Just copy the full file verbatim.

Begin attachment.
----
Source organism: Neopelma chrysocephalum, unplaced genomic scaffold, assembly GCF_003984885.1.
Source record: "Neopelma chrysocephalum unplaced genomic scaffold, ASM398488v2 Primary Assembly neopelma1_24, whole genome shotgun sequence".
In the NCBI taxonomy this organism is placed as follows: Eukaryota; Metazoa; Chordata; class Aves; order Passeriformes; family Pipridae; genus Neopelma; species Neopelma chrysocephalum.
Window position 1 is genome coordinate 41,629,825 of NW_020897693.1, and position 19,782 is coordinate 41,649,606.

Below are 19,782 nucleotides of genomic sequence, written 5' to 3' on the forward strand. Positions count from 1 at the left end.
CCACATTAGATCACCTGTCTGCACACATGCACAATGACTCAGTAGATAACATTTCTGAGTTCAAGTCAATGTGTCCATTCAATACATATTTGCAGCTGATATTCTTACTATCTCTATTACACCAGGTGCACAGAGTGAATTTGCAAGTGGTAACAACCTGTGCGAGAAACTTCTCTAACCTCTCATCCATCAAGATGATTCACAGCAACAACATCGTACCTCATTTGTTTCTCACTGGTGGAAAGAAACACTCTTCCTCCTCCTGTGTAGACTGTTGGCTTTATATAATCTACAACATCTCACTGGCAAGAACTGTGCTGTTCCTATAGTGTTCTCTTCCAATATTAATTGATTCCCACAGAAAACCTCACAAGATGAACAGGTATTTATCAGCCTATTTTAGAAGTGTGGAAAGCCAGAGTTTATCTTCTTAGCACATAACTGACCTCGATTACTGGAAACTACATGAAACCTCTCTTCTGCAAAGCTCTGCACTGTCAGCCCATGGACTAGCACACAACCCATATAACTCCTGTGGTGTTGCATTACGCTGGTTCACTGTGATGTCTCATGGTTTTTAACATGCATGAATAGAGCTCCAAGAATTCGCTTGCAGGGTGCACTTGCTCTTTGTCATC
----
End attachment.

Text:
Source organism: Neopelma chrysocephalum, unplaced genomic scaffold, assembly GCF_003984885.1.
Source record: "Neopelma chrysocephalum unplaced genomic scaffold, ASM398488v2 Primary Assembly neopelma1_24, whole genome shotgun sequence".
In the NCBI taxonomy this organism is placed as follows: Eukaryota; Metazoa; Chordata; class Aves; order Passeriformes; family Pipridae; genus Neopelma; species Neopelma chrysocephalum.
Window position 1 is genome coordinate 41,629,825 of NW_020897693.1, and position 19,782 is coordinate 41,649,606.

Below are 19,782 nucleotides of genomic sequence, written 5' to 3' on the forward strand. Positions count from 1 at the left end.
CCACATTAGATCACCTGTCTGCACACATGCACAATGACTCAGTAGATAACATTTCTGAGTTCAAGTCAATGTGTCCATTCAATACATATTTGCAGCTGATATTCTTACTATCTCTATTACACCAGGTGCACAGAGTGAATTTGCAAGTGGTAACAACCTGTGCGAGAAACTTCTCTAACCTCTCATCCATCAAGATGATTCACAGCAACAACATCGTACCTCATTTGTTTCTCACTGGTGGAAAGAAACACTCTTCCTCCTCCTGTGTAGACTGTTGGCTTTATATAATCTACAACATCTCACTGGCAAGAACTGTGCTGTTCCTATAGTGTTCTCTTCCAATATTAATTGATTCCCACAGAAAACCTCACAAGATGAACAGGTATTTATCAGCCTATTTTAGAAGTGTGGAAAGCCAGAGTTTATCTTCTTAGCACATAACTGACCTCGATTACTGGAAACTACATGAAACCTCTCTTCTGCAAAGCTCTGCACTGTCAGCCCATGGACTAGCACACAACCCATATAACTCCTGTGGTGTTGCATTACGCTGGTTCACTGTGATGTCTCATGGTTTTTAACATGCATGAATAGAGCTCCAAGAATTCGCTTGCAGGGTGCACTTGCTCTTTGTCATC